Humanized antibody shows strong neutralization ability against SARS-CoV-2 Delta variant

In a recent study published on the medRxiv* preprint server, researchers combined severe acute respiratory syndrome coronavirus (SARS-CoV-2) spike receptor-binding domain (RBD) protein vaccination with high-throughput single-cell B-cell receptor (BCR) sequencing technology to discover neutralizing antibody candidates.

Study: Monospecific and bispecific monoclonal SARS-CoV-2 neutralizing antibodies that maintain potency against B.1.617. Image Credit: Naeblys / Shutterstock.com

Study: Monospecific and bispecific monoclonal SARS-CoV-2 neutralizing antibodies that maintain potency against B.1.617. Image Credit: Naeblys / Shutterstock.com

The SARS-CoV-2 Delta variant was previously the most dominant circulating variant in the United States and many other countries throughout the world. Since then, the SARS-CoV-2 Omicron (B.1.1.529) variant has emerged, which consists of several mutations in the spike gene and exhibits increased transmission.

Emergency-use authorized (EUA) monoclonal antibody (mAb) therapies have encountered resistance to the coronavirus disease 2019 (COVID-19) as a result of these variants of concern (VoCs). This has caused some therapies to be discontinued, thus underlining the need for new mAb candidates in development.

About the study

In the current study, researchers report the rapid identification of extremely effective SARS-CoV-2-neutralizing mAbs using high-throughput single-cell BCR sequencing from mice inoculated with pure SARS-CoV-2 RBD. To this end, they created a bispecific antibody against SARS-CoV-2 RBD using two antigen-recognition variable regions from two of the best mAb clones (Clones 2 and 6). These monospecific and bispecific antibodies bind to the RBD antigen with high affinity and avidity, effectively neutralizing historical and B.1.617 lineage viruses.

The researchers also created and characterized a humanized antibody to aid clinical development, which demonstrated great potency in vitro and in vivo against both the wild-type and Delta SARS-CoV-2 strains. The epitopes, as well as combinations of open and close RBD conformations of trimeric spike bonded to the mAbs, were seen in three-dimensional cryo-electron microscopy (EM) imaging in association with the spike-ectodomain trimer. The neutralizing efficacy of the lead mAb clones against B.1.617 variants was discovered using structure-based mutation and epitope analysis.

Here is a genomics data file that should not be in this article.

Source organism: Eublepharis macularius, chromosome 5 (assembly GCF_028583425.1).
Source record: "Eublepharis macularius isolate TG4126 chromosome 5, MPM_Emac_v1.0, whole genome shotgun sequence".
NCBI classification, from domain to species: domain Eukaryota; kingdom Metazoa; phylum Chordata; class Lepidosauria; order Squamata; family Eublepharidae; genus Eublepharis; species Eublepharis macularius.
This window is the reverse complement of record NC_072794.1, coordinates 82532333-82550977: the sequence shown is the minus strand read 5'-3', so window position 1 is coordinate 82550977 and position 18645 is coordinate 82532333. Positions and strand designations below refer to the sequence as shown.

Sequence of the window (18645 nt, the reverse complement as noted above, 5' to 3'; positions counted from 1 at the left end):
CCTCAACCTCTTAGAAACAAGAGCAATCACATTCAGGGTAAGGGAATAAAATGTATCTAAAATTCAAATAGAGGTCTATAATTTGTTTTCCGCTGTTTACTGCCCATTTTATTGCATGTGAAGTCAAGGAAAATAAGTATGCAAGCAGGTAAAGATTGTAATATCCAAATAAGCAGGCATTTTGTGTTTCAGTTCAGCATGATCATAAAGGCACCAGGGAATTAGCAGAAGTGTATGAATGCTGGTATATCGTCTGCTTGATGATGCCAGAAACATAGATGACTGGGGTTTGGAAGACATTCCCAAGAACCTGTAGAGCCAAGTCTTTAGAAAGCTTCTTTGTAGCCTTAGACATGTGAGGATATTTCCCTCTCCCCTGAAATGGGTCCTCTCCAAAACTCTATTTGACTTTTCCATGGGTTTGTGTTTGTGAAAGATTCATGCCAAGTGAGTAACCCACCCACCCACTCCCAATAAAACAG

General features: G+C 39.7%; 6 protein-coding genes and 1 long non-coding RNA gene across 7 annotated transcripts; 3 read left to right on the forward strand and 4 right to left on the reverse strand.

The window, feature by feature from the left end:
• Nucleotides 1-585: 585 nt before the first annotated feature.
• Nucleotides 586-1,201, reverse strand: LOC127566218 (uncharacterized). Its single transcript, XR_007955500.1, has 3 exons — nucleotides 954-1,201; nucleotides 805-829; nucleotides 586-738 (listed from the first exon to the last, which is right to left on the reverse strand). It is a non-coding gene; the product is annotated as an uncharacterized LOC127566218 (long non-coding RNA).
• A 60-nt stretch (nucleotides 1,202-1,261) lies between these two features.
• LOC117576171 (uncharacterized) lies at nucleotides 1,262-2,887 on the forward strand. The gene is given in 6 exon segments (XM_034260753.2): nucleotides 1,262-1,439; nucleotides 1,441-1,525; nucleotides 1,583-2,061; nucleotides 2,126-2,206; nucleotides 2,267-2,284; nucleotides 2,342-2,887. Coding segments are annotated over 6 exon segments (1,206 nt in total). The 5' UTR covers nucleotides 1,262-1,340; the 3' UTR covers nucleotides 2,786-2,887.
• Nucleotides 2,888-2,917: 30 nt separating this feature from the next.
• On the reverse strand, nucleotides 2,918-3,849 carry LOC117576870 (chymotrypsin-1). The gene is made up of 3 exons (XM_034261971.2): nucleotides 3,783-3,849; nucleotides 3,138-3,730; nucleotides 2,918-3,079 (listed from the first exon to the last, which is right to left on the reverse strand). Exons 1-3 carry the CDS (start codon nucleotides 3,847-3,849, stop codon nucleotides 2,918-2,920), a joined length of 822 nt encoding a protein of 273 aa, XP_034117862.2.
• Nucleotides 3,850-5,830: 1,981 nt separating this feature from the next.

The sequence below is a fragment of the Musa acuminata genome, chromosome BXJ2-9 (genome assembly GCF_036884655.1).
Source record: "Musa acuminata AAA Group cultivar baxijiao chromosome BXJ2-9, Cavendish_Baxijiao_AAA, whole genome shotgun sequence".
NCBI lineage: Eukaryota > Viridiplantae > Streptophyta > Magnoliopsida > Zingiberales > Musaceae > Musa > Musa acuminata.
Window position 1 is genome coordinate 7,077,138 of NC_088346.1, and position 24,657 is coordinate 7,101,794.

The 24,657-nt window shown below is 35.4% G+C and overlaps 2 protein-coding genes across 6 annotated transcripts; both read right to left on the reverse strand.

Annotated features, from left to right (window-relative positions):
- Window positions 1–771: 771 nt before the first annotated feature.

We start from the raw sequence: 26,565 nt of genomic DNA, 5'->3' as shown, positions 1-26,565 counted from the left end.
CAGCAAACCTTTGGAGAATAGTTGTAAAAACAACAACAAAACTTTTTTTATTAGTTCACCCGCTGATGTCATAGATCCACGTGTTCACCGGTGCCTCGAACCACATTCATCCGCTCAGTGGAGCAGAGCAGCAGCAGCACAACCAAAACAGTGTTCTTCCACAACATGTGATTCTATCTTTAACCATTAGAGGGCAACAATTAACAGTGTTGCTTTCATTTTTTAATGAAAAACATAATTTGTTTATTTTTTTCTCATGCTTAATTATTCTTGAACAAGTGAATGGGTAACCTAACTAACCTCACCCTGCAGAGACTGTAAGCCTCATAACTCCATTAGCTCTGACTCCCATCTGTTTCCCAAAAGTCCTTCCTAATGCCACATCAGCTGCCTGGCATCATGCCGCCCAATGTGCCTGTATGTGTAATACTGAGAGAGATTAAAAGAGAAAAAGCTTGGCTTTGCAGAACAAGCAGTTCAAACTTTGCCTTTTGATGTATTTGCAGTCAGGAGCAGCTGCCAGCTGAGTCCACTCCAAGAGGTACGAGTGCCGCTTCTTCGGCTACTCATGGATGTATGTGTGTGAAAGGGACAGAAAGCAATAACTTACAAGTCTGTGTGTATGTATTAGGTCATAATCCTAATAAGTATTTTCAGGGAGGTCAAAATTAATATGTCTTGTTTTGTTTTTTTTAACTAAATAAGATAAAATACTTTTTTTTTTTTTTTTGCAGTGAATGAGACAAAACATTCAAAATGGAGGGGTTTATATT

Study findings

Some antibodies may facilitate the spike conformational cycle to the final stage with all three RBDs open or locking the spike trimer in a pre-fusion state, thus boosting or preventing cell membrane fusion and syncytium formation, depending on the binding mode. According to the cryo-EM findings, Clone 6 Fab binds to spike trimer preferentially with at least one RBD down, effectively skewing the spike trimer towards pre-fusion states.

A down-RBD-binding Clone 6 Fab can also connect with a nearby up-RBD through a quaternary epitope found on the sidewall of the up-RBD, which interferes with ACE2 binding, effectively preventing access of the angiotensin-converting enzyme 2 (ACE2) receptor to two RBDs at the same time. When complexed with Clone 6 Fab, this bipartite binding mode is likely more stable than the single binding mode with the up-RBD alone, which explains why no spike trimer with all three RBDs open was found.